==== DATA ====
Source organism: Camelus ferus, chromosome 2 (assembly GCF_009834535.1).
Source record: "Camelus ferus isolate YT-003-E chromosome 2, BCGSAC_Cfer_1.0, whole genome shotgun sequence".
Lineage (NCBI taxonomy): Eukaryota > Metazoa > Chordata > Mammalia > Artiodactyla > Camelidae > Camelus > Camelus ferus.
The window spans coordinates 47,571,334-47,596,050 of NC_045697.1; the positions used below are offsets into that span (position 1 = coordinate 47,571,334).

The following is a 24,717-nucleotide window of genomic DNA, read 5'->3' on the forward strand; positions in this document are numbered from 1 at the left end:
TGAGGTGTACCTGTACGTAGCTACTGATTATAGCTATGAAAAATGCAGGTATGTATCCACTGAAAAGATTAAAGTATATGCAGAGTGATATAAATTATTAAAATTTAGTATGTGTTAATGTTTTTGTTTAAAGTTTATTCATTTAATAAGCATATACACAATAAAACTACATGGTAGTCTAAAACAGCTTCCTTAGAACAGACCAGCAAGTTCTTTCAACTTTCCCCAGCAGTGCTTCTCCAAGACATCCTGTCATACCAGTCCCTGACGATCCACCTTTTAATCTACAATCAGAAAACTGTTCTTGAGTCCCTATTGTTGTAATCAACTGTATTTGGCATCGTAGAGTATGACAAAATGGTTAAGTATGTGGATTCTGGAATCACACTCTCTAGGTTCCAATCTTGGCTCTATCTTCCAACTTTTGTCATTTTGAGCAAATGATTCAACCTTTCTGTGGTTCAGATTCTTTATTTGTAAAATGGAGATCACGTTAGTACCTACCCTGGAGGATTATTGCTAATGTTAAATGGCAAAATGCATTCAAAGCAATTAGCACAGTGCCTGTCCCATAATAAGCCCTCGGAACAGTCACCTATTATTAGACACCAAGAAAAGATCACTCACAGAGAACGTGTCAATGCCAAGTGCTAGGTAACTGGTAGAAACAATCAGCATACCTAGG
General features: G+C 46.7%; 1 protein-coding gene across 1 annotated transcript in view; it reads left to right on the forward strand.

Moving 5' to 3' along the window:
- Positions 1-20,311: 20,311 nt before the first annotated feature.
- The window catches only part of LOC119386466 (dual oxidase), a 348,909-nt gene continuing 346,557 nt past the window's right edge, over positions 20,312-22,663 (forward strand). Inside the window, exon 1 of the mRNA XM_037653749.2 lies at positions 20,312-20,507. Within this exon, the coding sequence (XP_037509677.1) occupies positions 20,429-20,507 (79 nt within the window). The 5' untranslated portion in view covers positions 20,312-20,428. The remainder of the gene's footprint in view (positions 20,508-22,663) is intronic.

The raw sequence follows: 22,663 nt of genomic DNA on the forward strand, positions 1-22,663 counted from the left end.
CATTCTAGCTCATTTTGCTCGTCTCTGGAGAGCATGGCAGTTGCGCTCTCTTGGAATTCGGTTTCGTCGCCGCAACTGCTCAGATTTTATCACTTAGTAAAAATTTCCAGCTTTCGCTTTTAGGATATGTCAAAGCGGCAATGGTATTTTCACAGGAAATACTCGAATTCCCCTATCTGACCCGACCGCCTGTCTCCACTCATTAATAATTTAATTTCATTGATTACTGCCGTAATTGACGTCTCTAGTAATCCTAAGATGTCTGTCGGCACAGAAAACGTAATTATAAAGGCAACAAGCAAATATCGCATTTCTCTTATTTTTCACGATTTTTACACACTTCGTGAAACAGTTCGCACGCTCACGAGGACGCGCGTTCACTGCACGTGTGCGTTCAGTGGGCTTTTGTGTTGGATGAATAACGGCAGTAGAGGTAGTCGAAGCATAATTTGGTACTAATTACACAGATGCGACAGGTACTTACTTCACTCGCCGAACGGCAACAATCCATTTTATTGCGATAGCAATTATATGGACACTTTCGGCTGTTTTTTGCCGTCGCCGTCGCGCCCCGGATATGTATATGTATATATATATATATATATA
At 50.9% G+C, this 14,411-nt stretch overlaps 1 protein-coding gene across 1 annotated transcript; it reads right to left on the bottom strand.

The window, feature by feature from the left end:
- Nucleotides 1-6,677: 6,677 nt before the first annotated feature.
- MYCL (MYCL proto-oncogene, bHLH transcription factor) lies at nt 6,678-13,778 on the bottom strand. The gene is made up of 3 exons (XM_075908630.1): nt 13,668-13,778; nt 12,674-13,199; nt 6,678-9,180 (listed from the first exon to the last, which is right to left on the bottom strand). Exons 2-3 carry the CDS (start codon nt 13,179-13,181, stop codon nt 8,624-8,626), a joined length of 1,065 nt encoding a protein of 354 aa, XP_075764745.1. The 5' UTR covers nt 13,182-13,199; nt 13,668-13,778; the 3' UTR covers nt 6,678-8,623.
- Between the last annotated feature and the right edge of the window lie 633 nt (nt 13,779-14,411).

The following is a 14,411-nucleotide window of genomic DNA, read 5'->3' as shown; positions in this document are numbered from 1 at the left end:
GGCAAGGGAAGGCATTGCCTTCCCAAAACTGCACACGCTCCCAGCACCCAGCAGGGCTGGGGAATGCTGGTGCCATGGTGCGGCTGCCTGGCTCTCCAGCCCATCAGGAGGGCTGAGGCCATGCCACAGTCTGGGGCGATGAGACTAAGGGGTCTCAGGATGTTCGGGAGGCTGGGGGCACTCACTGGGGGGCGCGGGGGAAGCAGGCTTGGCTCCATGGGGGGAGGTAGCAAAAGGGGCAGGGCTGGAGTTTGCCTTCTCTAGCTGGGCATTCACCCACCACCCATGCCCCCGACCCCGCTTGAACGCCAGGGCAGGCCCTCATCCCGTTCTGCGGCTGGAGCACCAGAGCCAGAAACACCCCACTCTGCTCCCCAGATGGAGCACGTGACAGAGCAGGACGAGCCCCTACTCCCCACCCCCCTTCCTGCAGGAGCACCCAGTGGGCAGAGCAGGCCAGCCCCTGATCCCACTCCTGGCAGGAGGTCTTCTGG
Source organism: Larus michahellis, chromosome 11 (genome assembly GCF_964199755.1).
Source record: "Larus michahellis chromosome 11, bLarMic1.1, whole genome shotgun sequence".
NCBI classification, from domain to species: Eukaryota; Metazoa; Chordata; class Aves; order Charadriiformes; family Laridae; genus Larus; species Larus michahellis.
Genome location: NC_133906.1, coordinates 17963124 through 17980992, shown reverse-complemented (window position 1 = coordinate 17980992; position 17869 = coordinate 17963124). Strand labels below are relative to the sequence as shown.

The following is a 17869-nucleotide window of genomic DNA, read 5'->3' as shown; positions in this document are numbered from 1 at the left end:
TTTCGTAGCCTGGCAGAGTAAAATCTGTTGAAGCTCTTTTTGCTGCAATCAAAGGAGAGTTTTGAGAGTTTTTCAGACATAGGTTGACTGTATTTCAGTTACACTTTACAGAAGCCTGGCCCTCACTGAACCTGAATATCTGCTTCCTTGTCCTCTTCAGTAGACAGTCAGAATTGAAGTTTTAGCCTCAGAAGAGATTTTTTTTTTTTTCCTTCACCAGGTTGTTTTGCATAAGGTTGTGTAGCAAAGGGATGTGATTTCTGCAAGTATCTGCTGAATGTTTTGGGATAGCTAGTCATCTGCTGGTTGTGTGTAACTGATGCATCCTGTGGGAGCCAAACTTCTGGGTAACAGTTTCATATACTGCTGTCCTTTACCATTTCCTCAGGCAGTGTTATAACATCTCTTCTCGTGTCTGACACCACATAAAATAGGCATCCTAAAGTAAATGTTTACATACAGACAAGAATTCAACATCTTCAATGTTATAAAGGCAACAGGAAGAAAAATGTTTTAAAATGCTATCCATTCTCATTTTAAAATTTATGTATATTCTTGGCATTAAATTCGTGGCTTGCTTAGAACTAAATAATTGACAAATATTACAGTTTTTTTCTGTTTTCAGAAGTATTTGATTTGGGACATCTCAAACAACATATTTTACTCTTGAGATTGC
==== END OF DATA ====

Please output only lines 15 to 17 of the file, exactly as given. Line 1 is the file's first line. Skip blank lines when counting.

- Nucleotides 1-6,677: 6,677 nt before the first annotated feature.
- MYCL (MYCL proto-oncogene, bHLH transcription factor) lies at nt 6,678-13,778 on the bottom strand. The gene is made up of 3 exons (XM_075908630.1): nt 13,668-13,778; nt 12,674-13,199; nt 6,678-9,180 (listed from the first exon to the last, which is right to left on the bottom strand). Exons 2-3 carry the CDS (start codon nt 13,179-13,181, stop codon nt 8,624-8,626), a joined length of 1,065 nt encoding a protein of 354 aa, XP_075764745.1. The 5' UTR covers nt 13,182-13,199; nt 13,668-13,778; the 3' UTR covers nt 6,678-8,623.
- Between the last annotated feature and the right edge of the window lie 633 nt (nt 13,779-14,411).